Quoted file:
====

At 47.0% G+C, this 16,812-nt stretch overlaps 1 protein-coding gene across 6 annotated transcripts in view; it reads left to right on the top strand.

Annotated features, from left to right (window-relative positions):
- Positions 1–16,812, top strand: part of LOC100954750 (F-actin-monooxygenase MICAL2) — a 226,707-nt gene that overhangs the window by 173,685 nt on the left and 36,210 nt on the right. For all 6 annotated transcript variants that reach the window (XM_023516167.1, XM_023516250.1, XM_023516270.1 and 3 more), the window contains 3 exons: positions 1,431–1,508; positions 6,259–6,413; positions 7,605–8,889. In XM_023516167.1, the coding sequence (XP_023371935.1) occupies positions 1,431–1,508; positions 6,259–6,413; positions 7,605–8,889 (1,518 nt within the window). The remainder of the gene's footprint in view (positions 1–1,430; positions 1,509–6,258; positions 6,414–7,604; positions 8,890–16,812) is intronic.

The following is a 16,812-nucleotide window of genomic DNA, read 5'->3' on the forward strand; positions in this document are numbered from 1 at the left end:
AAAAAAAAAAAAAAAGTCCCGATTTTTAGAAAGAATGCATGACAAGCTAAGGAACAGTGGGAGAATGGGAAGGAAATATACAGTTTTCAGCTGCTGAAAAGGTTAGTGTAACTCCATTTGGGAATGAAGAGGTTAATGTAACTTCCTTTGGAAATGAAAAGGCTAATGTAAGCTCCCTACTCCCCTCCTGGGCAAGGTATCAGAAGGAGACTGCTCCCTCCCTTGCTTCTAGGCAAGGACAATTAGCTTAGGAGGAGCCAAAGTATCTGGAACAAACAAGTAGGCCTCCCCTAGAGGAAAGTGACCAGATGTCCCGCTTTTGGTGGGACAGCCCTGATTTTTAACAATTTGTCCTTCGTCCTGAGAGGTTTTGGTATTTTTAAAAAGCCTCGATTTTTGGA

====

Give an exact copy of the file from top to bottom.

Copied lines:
At 47.0% G+C, this 16,812-nt stretch overlaps 1 protein-coding gene across 6 annotated transcripts in view; it reads left to right on the top strand.

Annotated features, from left to right (window-relative positions):
- Positions 1–16,812, top strand: part of LOC100954750 (F-actin-monooxygenase MICAL2) — a 226,707-nt gene that overhangs the window by 173,685 nt on the left and 36,210 nt on the right. For all 6 annotated transcript variants that reach the window (XM_023516167.1, XM_023516250.1, XM_023516270.1 and 3 more), the window contains 3 exons: positions 1,431–1,508; positions 6,259–6,413; positions 7,605–8,889. In XM_023516167.1, the coding sequence (XP_023371935.1) occupies positions 1,431–1,508; positions 6,259–6,413; positions 7,605–8,889 (1,518 nt within the window). The remainder of the gene's footprint in view (positions 1–1,430; positions 1,509–6,258; positions 6,414–7,604; positions 8,890–16,812) is intronic.

The following is a 16,812-nucleotide window of genomic DNA, read 5'->3' on the forward strand; positions in this document are numbered from 1 at the left end:
AAAAAAAAAAAAAAAGTCCCGATTTTTAGAAAGAATGCATGACAAGCTAAGGAACAGTGGGAGAATGGGAAGGAAATATACAGTTTTCAGCTGCTGAAAAGGTTAGTGTAACTCCATTTGGGAATGAAGAGGTTAATGTAACTTCCTTTGGAAATGAAAAGGCTAATGTAAGCTCCCTACTCCCCTCCTGGGCAAGGTATCAGAAGGAGACTGCTCCCTCCCTTGCTTCTAGGCAAGGACAATTAGCTTAGGAGGAGCCAAAGTATCTGGAACAAACAAGTAGGCCTCCCCTAGAGGAAAGTGACCAGATGTCCCGCTTTTGGTGGGACAGCCCTGATTTTTAACAATTTGTCCTTCGTCCTGAGAGGTTTTGGTATTTTTAAAAAGCCTCGATTTTTGGA